See also
Foods With Quercetin: Do You Need Them In Your Diet?

Pineapples

Pineapples are a delicious source of bromelain. It is an enzyme that has anti-inflammatory properties (20).

Fermented Foods

Fermented foods such as sauerkraut, kimchi, and yogurt contain probiotics. Probiotics are beneficial bacteria that can help keep the gut healthy, which is important in maintaining a strong immune system.

Nuts And Seeds

Nuts and seeds are a good source of vitamin E. Vitamin E is an antioxidant that helps to reduce inflammation (18). 

Green Tea

Green tea contains epigallocatechin-3-gallate (EGCG), an antioxidant that has anti-inflammatory properties (17).

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Dietary Changes To Combat Allergies

Several dietary changes might help reduce the symptoms of allergies.

Going On An Elimination Diet

An elimination diet is a type of diet that involves removing certain foods from your diet that may be causing allergies or other adverse reactions, to find out which ones are your triggers (14).

Common foods that are eliminated on an elimination diet include dairy, gluten, soy, eggs, and peanuts.

After eliminating these foods for 2 to 6 weeks, they are slowly reintroduced into the diet one at a time. This allows you to identify any foods that may be causing symptoms.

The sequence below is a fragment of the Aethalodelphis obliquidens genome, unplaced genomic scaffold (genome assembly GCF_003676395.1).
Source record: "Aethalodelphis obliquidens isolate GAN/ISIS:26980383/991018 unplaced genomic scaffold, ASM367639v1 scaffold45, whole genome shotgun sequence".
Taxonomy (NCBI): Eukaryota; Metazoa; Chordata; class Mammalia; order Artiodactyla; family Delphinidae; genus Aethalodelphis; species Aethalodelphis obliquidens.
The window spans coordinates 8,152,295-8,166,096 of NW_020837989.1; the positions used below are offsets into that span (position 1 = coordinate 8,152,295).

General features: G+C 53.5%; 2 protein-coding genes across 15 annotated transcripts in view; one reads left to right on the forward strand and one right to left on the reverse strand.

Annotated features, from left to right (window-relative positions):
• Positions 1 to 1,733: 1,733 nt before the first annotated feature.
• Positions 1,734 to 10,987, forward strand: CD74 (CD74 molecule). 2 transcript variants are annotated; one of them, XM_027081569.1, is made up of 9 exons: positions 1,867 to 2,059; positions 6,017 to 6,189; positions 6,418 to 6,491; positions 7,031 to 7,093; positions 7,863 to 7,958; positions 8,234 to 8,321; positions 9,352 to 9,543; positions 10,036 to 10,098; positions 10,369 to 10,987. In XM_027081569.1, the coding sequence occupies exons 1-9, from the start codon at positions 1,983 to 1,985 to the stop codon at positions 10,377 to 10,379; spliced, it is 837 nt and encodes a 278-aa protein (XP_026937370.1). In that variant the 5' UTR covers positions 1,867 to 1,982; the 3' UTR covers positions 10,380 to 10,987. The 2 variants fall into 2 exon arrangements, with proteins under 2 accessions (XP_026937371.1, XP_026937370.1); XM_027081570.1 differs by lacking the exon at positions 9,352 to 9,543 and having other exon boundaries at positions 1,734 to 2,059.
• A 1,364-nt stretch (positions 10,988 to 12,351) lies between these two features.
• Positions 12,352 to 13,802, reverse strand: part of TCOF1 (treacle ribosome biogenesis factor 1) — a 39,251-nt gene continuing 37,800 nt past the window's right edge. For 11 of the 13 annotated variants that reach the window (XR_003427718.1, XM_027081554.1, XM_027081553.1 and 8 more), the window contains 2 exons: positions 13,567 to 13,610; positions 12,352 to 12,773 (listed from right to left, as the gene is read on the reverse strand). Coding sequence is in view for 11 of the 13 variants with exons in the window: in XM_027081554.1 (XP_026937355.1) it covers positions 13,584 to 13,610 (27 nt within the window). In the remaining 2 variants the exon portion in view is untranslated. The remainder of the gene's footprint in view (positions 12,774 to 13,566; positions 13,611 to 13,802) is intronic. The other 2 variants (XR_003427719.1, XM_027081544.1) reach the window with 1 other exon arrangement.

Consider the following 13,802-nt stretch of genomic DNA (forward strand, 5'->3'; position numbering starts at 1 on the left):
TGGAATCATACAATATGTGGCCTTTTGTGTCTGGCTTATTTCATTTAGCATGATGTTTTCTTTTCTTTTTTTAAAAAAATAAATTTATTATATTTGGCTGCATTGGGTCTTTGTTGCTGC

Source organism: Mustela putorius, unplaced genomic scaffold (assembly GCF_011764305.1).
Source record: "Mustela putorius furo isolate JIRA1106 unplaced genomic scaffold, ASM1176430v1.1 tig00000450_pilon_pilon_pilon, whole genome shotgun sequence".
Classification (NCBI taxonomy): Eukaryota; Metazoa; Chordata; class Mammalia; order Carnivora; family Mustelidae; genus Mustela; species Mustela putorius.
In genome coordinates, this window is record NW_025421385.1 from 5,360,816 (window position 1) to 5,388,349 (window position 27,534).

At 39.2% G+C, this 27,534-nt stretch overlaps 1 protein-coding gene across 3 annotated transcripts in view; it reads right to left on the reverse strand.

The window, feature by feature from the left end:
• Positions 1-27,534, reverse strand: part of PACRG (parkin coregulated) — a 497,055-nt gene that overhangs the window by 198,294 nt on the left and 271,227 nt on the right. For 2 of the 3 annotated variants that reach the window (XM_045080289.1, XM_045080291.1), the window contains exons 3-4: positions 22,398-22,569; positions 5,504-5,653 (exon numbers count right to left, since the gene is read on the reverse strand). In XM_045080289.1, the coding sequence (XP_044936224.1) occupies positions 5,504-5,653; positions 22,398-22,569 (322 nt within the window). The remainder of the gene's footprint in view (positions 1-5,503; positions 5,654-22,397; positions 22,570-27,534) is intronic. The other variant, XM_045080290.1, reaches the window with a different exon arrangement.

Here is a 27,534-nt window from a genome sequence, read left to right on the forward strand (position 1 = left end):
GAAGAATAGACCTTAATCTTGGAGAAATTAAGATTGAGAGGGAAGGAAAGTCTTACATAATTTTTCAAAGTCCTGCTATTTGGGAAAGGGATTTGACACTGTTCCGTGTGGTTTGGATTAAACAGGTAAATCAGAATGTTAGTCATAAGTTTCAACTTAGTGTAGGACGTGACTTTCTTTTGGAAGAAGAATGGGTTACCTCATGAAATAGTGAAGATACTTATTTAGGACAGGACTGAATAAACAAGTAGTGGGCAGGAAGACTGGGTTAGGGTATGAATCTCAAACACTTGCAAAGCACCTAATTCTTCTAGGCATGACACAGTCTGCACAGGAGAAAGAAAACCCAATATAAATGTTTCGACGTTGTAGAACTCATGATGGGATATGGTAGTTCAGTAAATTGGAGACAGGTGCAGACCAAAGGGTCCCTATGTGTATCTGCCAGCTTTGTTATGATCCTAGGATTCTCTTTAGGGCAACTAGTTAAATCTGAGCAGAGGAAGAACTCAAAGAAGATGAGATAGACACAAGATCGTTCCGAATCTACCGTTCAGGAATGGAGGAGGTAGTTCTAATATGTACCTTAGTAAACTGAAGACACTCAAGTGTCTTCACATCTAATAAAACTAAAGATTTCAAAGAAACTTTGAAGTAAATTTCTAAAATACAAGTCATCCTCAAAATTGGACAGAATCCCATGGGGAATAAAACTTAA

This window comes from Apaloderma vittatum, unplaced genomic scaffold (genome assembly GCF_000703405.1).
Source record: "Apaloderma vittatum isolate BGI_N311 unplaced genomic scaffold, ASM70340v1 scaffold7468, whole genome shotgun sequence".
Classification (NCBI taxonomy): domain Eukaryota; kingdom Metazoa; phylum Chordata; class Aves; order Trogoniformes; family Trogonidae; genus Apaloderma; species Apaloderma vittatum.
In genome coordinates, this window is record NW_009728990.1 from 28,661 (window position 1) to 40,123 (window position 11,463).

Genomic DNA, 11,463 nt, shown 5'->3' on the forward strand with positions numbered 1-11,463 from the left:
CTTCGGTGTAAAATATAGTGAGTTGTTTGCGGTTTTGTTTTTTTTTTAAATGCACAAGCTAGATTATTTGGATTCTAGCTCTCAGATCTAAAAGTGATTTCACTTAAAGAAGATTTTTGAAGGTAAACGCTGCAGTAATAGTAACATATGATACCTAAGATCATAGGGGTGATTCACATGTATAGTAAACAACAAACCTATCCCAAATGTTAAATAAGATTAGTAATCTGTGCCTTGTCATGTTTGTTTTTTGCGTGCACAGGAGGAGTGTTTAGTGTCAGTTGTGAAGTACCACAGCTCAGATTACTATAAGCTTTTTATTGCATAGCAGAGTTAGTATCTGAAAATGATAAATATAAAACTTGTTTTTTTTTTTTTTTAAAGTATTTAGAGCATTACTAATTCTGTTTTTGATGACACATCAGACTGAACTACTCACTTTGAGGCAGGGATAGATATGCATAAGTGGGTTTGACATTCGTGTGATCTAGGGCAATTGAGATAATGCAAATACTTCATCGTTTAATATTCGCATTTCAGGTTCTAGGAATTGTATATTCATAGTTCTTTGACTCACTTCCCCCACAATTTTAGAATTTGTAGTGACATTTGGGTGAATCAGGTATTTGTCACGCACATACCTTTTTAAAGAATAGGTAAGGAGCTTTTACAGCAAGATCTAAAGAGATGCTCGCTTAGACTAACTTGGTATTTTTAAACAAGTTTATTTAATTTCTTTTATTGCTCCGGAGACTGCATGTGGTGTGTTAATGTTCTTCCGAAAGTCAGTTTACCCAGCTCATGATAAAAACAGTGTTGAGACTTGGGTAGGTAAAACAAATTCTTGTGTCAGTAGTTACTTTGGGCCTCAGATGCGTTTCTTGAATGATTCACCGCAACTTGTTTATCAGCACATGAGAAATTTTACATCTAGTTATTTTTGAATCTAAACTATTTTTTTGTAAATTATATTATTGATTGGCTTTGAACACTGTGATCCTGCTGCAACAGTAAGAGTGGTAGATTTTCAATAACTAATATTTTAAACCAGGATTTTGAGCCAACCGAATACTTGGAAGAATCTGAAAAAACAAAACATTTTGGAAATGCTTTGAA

Elimination diets should only be done under the supervision of a healthcare professional.

Eating More Antioxidant-Rich Foods

Antioxidants are nutrients that help protect the body from damage caused by free radicals. Free radicals are unstable molecules that can damage cells and lead to inflammation (15).

Studies have shown that a diet rich in antioxidants may help reduce the symptoms of inflammatory conditions (24).

Foods that are high in antioxidants include fruits, vegetables, green tea, and dark chocolate.

Reducing Sugar Intake

Sugar has been linked to inflammation and hypothesized to predispose to food allergies (26).

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A diet high in added sugar may cause the body to release pro-inflammatory chemicals (10). Therefore, reducing sugar intake may help reduce chronic inflammation.

Some commonly overlooked sources of sugar include fruit juice, honey, and agave syrup. Learning the different names for sugar can help you identify these hidden sources of sugar in your diet.

While reading labels, look out for the following substitute names for sugar:

  • Sucrose
  • Glucose
  • Fructose
  • Maltose
  • Dextrose

Eating A Fiber-Rich Diet

Fiber is a type of carbohydrate that the body cannot digest. It helps promote a healthy gut by providing food for the beneficial bacteria that live in the gut.

It is thought that a diet rich in fiber may help reduce the occurence of allergies and other inflammatory conditions (25).

Good sources of fiber include fruits, vegetables, whole grains, legumes, and nuts.

natural antihistamines

Alternative Allergy Treatments

Natural antihistamines may not always work for everyone. If you find that your symptoms are not improving, several alternative treatments may help.

Avoiding The Allergen